Staying Fit, Active and Functioning Well

Focus: “Don’t lose any more function than can be helped”

The Aged Population is on the Increase!

The fastest growing population is the older adult with the majority of them are living well and independently in their own homes. This population is getting increasingly “top heavy”. At the last Australian census 6 million people were aged between 50 and 89 years. Demographic trends over the next three decades project that the global numbers of adults aged 65 years and older will double to around two billion by 2050. These demographic trends will have an impact on the health care system.

Regular physical activity is a priority health issue for all Australians. “Whilst we are young we challenge our bodies, but over time the mind and body can start become more challenged”. A fulfilling quality life is important for everyone. Anybody, no matter their condition, culture, age or ability needs exercise to remain active throughout life. The benefits of exercise are universal and span across all decades.

Everyone wants to be as active, for as long as possible to remain independent and in control of their life. Age should not be a barrier to participation in an appropriate activity program. There is a good percentage of older people who are still very capable of participating in some form of exercise and remain active and able a s result. How this is carried out is dependent on health, ability and fitness status. For an active life everyone needs sufficient energy, adequate strength, balance and functional mobility to maintain good body control and prevent any unnecessary losses occurring. Physical activity programs combining aerobic, strength and flexibility components (including a balance element) have promising results and can protect against physical and cognitive decline associated with ageing.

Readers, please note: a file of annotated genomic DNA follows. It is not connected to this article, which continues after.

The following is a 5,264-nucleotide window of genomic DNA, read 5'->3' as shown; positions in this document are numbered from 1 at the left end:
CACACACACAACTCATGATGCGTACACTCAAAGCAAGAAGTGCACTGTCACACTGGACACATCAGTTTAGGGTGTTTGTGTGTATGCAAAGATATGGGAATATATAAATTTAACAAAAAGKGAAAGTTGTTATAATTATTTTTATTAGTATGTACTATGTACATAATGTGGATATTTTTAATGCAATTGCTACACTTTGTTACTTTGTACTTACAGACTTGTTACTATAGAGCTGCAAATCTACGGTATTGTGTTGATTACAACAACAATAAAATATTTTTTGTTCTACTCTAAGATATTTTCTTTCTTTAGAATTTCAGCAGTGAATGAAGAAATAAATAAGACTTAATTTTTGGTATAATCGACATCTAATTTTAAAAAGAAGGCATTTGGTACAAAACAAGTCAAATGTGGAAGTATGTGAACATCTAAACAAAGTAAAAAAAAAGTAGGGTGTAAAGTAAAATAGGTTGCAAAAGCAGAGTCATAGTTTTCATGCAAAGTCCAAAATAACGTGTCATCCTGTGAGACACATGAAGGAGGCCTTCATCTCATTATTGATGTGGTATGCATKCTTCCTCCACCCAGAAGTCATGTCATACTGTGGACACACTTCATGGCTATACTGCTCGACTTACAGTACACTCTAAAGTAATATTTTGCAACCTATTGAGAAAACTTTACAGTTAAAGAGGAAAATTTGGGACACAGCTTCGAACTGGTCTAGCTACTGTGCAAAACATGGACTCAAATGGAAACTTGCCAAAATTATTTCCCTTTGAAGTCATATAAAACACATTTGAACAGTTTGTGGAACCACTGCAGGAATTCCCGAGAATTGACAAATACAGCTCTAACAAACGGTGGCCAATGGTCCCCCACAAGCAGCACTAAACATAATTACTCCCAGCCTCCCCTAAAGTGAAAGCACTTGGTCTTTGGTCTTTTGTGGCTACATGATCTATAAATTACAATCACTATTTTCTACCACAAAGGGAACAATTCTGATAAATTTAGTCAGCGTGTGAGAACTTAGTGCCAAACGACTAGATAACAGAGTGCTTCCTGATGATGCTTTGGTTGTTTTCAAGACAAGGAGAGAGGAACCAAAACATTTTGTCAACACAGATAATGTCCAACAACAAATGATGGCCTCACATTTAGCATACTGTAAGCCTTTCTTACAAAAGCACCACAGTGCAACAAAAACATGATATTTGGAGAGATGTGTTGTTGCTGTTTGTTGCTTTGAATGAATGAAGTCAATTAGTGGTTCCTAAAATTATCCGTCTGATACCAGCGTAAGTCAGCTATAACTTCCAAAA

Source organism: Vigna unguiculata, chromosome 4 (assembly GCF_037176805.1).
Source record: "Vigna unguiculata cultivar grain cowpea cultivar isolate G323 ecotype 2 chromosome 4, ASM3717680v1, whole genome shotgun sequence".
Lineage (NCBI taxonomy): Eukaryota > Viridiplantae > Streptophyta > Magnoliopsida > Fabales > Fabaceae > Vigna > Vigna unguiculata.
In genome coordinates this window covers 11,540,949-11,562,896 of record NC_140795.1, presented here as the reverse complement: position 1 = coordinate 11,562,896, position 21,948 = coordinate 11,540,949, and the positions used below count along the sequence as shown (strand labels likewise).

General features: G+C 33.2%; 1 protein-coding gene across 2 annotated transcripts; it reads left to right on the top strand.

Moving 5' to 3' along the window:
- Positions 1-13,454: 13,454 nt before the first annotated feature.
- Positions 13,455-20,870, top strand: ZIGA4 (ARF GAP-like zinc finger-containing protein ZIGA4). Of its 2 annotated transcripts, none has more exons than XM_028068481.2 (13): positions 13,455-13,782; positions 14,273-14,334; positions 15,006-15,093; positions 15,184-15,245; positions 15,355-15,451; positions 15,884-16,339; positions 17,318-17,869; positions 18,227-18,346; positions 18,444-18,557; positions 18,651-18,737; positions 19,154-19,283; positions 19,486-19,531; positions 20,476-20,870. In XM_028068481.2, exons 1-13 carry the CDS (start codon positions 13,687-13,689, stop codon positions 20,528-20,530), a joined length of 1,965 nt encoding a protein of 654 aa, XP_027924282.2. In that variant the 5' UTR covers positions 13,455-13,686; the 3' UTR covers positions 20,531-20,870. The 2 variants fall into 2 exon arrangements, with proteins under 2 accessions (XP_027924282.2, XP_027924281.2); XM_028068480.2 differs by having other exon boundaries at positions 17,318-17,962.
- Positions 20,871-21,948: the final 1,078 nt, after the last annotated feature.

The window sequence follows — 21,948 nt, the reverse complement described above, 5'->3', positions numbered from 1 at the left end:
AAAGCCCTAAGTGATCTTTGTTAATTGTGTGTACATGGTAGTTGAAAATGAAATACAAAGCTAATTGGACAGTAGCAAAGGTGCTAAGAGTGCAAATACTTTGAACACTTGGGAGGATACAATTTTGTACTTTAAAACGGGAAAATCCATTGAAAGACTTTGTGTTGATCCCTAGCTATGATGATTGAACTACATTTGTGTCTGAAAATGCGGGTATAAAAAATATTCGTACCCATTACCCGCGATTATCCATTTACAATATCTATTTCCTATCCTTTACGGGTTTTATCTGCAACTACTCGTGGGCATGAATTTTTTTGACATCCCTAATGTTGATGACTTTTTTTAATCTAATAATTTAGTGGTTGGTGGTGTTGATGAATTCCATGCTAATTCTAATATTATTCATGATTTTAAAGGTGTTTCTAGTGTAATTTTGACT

Functionality involves many tasks done together to achieve purposeful results throughout the day. These activities involve a combination of muscular strength (power), endurance, flexibility, balance and co-ordination as well as good cognitive skills. Optimal capacity is required to perform daily tasks and achieve purposeful and effective results. With advancing age and low activity levels, muscle strength and elasticity diminish. There is also an associated loss of reserve capacity (reduced energy supply). Flexibility and strength declines gradually from 30 years onwards with greater declines after age 40 years and beyond. The long-term implication in reduction of strength is decreased functional ability and increased risk of falls (+ fractures). Joints stiffen and the body becomes tighter which can restrict daily activity, making movement more difficult. All these factors contribute to a reduction in physical abilities, fitness and health, loss of function and reduced activity levels.

“Through effective, comprehensive functional fitness programs, older adults may be able to avoid, postpone, reduce or even reverse declines in physical performance”

Functional Fitness for Older Adults –
Patricia Brill. Human Kinetics3